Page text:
Once every so often, a blogger somewhere asks if it’s possible to recognize how good a book is without liking it. I think we’d all agree that a book can be good even though it does not fit our own personal taste. At least in theory. But when the rubber hits the road, or the fingers turn the pages, could you praise what is praiseworthy and write a good review about a book you didn’t like?
The Beauty of Men by Andrew Holleran contains some of the best writing I’ve read in a while. Mr. Holleran takes the reader into the lives and psyches of his characters with an empathetic touch bringing them to life with honesty and with understanding. He neither judges nor asks us to feel sorry for the people he portrays. His words are straightforward enough to cut to the quick, but writerly enough to be lyrical when lyrical is called for.
The Beauty of Men is about Lark, a 47-year-old single gay man, who has moved to Florida to help care for his mother who became paralyzed after a fall.
At times he has to remind himself, She fell, I didn’t. But it doesn’t matter. She fell on him. All accidents on a certain scale, he noticed early on, sitting in the waiting rooms of intensive care units, affect not only the person who had the accident, they affect the person’s family as well. “She’d be better off dead!” his cousin said the evening she visited his mother for the first time after the fall; he wanted to slap her, for saying precisely what they could not allow themselves to think. “Would you rather have died the night you fell?” he recently asked his mother. “Oh God, yes!” she said in a loud croak. So much for the twelve years. They were victims, all of them, of Technology–she’d been on her way out of Life, in a revolving door, and been caught when the door stopped–she’d been stepping into Charon’s boat to cross the river Styx when she was pulled back, one foot in the boat, one foot on the bank. Death had been devouring her and dropped her to the floor, like a dog distracted by other prey, mangled and crippled and sore.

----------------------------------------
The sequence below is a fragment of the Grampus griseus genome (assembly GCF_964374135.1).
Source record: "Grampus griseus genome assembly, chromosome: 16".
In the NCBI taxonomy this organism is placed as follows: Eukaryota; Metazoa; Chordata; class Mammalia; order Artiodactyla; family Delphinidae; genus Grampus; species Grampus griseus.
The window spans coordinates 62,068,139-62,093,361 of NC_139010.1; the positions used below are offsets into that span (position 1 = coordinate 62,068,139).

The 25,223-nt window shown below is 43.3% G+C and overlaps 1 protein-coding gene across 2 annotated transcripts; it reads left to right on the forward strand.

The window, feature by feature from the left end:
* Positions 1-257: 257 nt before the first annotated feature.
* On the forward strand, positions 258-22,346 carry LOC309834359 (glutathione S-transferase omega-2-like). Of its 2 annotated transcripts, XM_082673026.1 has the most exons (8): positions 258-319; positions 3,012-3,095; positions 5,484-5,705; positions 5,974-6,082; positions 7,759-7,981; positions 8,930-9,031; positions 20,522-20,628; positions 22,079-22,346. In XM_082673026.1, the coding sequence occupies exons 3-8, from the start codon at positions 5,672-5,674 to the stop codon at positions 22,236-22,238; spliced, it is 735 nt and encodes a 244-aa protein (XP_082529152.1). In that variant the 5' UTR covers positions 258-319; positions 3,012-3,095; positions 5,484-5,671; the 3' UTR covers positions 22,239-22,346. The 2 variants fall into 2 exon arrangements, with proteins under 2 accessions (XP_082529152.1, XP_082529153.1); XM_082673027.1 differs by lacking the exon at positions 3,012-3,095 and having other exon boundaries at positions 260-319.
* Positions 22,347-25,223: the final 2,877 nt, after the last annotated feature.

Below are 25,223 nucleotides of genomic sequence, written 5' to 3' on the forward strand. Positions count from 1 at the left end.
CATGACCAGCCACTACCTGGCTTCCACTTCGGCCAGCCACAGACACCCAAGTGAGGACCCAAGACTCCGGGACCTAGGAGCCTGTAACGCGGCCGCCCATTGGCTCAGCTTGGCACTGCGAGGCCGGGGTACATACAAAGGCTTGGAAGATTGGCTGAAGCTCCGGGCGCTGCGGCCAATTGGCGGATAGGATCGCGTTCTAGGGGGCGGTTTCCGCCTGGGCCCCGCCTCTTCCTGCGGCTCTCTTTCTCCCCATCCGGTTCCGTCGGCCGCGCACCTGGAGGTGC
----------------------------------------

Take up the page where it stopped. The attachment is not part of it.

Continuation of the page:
Ironically, his mother’s injury allowed Lark to escape a world full of death. The novel is set in the mid-1980’s when AIDS was ravishing a generation of gay men in New York City where Lark was living. Now, Lark lives alone, has few friends, but he can blame this on his move to rural Florida. Had he stayed in New York he would be just as alone for a different reason. Now, instead of going to clubs and bath houses, he goes to the boat ramp and the one local gay bar two towns over in Gainesville.
There are no happy campers in The Beauty of Men. Maybe one. Lark’s friend Eddie who frequents the boat ramp almost daily without any illusions of romance. Eddie is older than Lark but he has none of Lark’s maudlin attitude about age. He knows what he is, has accepted it, and goes through life with neither illusion nor self-pity. Lark on the other hand is obsessed with age. He has survived the AIDS epidemic only to find himself too old to be the gay man he wants to be anymore. The old become invisible, which is true in the straight world, too, but invisibility for older gays in the 1980’s was compounded by a community that valued both youth and beauty as signs of good health. Lark is still interested; he just can’t find anyone who reciprocates.
We are the same age, Lark and me. Knowing something of what he feels did not make me like The Beauty of Men more. Maybe the 1980’s is not long enough ago. If the novel were set in the 1940’s, I could have felt more for Lark. But so close to our own time, I lost patience with him early on and never really came around to his side. I can’t say if the issues the book raises have been resolved or if we’ve just moved on to other things, but it all felt a bit old-hat to me.
So am I recommending the book? I can say this: It is so well written that I will be reading more of Andrew Holleran’s novels. I’ve never read his classic Dancer from the Dance which is considered a seminal work in the LGBT Cannon. When I next see it on the shelf in a used bookstore somewhere, I’ll buy it. In the end, The Beauty of Men is an excellent work.
One of the nice things about moving all of my old reviews over to this newer blog is that I have an excuse to re-read them all again. I remembered this book, I see the cover and the title in local bookstores frequently, but I had forgotten all about it. This review brought it all back. I imagine my opinion would be the same were I to read the book today. It’s too much of its time, too much a piece of history. I like to see what the author might write if he told this story today. He’s very good, Mr. Holleran. And I will admit that I have still not read Dancer From the Dance.